More About Benign Breast Conditions

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The idea of developing breast cancer is scary, so if you’re like most women, you are sensitive to changes you see in your breasts. There are many benign breast conditions for which you may have the symptoms that aren’t related to breast cancer, and we have listed some of them here. However, we always recommend if you notice something new, make an appointment with your doctor.

Breast Pain:

We categorize breast pain two ways: cyclic (comes and goes related to your menstrual period) and non-cyclic.

  • Cyclic: This is breast pain that occurs in response to a change in your hormone levels as part of your menstrual period. Your breasts may feel swollen, sensitive, or painful right before your period. Taking hormonal birth control pills might create the same symptoms. Getting a better fitting bra may provide some relief, as well as taking pain-relievers.
  • Non-cyclic: This is breast pain not related to your menstrual cycle. It typically occurs in one specific area in only one breast. It could be related to injury, an infection such as mastitis (typically happens during breastfeeding when a milk duct becomes clogged and doesn’t drain properly), certain medications, or other cause. In rare cases, non-cyclic breast pain could be related to breast cancer. If you are experiencing this type of pain, we suggest you see your doctor.

Benign Breast Lumps or Masses:

There are different types of lumps you might feel during a breast self-exam or exam with your doctor that aren’t caused by cancer. Generally, they fit into three categories:

  • Nonproliferative – These are caused by normal cells and they often go away on their own. A cyst is an example of one. Cysts are small tissue pockets that are filled with fluid. They typically go away on their own or your doctor can drain a cyst with a needle. Another example is a fibroadenoma, which might feel like a firm, rubbery marble in your breast that moves easily under your skin. Fibroadenomas may grow or shrink on their own over time.
  • Proliferative without atypia – These are caused by normal cells that are increasing in number. Having this type of lump may slightly increase your risk of getting breast cancer in the long term, but on their own, they are benign. Your doctor may wish to surgically remove this kind of lump or just watch it to make sure it is no longer growing.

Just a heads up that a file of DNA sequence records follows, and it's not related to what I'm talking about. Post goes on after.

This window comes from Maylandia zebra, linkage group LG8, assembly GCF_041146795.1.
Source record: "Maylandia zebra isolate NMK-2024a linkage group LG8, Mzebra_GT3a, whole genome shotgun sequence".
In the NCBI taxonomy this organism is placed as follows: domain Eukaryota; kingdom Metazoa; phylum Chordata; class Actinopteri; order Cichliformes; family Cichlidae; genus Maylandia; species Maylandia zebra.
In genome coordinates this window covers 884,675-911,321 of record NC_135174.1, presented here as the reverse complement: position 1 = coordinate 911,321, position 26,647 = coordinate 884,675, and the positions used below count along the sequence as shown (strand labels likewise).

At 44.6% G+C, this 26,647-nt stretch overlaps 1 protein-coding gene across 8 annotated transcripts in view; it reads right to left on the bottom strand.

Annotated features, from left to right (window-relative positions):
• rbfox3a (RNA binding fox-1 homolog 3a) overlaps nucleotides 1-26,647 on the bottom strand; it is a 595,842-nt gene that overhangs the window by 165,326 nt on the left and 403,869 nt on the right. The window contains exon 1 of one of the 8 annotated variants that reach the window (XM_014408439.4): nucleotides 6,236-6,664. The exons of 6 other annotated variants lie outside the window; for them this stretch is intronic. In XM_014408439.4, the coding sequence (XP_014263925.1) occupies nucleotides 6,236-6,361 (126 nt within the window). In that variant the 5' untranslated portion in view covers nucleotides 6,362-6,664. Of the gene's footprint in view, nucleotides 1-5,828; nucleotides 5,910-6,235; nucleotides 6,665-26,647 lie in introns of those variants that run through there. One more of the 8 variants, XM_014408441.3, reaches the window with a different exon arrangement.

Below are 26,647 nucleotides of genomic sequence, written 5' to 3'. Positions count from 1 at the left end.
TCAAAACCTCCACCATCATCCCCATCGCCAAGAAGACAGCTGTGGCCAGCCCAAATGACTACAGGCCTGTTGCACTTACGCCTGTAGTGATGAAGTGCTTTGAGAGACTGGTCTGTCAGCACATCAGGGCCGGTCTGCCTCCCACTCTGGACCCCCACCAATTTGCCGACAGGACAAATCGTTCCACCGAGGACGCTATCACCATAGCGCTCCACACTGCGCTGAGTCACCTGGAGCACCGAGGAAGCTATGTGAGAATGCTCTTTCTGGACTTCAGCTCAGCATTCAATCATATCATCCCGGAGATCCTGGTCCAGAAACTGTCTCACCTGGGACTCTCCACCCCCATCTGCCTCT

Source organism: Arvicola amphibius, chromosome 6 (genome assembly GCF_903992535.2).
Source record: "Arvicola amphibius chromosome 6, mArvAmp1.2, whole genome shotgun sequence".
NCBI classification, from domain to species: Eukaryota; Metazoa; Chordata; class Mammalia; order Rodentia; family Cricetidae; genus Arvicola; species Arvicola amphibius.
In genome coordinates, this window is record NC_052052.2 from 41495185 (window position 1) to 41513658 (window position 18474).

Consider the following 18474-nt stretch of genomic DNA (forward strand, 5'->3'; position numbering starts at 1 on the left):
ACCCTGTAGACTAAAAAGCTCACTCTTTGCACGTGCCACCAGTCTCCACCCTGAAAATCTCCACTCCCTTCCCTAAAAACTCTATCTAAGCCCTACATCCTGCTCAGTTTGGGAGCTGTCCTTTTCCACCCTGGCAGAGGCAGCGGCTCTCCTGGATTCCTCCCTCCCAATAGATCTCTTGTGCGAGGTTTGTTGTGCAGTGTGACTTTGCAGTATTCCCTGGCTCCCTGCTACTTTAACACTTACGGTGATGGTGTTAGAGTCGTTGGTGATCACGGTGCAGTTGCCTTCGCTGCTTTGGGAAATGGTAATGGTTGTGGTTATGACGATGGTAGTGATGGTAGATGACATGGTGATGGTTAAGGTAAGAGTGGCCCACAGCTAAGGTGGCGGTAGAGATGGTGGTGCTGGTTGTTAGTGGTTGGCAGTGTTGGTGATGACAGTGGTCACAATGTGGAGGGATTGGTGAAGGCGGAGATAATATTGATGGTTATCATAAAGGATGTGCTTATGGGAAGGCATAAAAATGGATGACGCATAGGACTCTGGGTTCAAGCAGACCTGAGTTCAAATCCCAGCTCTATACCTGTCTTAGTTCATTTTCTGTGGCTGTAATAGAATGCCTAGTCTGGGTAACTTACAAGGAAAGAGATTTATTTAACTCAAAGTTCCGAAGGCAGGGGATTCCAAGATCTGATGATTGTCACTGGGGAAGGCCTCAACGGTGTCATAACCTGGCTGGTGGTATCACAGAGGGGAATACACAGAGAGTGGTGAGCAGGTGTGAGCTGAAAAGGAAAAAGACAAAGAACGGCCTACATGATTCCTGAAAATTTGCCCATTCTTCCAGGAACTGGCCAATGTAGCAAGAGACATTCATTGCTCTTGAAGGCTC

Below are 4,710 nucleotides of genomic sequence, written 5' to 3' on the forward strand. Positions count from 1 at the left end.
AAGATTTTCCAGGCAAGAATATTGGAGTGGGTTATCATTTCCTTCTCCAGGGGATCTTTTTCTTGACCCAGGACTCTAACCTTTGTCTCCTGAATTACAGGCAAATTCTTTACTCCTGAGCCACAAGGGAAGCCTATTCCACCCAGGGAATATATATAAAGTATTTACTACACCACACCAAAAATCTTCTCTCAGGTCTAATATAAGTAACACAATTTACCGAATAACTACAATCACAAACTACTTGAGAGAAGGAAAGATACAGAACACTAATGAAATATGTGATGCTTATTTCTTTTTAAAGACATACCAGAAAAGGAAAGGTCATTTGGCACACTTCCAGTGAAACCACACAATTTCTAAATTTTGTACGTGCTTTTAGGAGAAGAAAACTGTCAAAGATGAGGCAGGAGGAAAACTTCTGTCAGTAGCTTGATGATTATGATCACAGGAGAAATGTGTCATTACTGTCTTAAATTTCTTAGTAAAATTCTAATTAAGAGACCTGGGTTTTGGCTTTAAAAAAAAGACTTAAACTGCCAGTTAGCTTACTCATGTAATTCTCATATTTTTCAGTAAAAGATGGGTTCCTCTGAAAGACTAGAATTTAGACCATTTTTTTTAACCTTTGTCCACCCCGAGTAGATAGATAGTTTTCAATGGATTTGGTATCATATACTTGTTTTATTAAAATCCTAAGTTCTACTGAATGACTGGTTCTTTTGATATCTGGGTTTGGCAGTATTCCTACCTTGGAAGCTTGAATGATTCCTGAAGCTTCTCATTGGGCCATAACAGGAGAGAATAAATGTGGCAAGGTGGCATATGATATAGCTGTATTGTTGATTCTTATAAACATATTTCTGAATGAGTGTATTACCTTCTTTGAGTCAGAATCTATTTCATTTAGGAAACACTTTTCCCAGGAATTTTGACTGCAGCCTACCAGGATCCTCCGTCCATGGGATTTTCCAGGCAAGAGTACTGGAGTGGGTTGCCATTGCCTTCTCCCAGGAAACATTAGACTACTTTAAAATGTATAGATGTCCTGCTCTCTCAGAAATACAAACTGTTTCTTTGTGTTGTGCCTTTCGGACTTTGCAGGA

• Atypical hyperplasia – These are caused by cells increasing in number, but the cells don’t look normal under a microscope. This type of lump greatly increases your risk of getting breast cancer in the future. Your doctor will likely recommend surgery to remove the lump and some of the surrounding breast tissue.

Nipple Discharge:

You may notice milky white or greenish discharge if you squeeze your breast or nipple. This is usually caused by hormonal changes (especially if you are pregnant) and can also be a side effect of certain medications. If you have any kind of fluid discharge from your nipple, you should have your doctor take a look.

Skin Changes:

Breast skin can be affected by common skin conditions such as psoriasis or eczema. You may also develop a yeast infection under the fold of the breast, which is more common for women with larger breasts. Watch for unusual symptoms, such as skin that is red, warm, or dimpled (like the texture of an orange peel), or has ulcers (small, red, painful blisters).

Know Your Breasts

Knowing how your breasts look and feel normally is important for identifying any changes that could signal a problem. If you notice any of these, don’t panic. Just make an appointment with your doctor for a check-up.

  • A new lump
  • Swelling in all or part of a single breast
  • Skin on the breast that is irritated or dimpled
  • Breast or nipple pain
  • A nipple that is retracted (turns inward)
  • Skin on the nipple or breast that is red, scaly, or thickened, or that has ulcers
  • Discharge from the nipple other than breast milk

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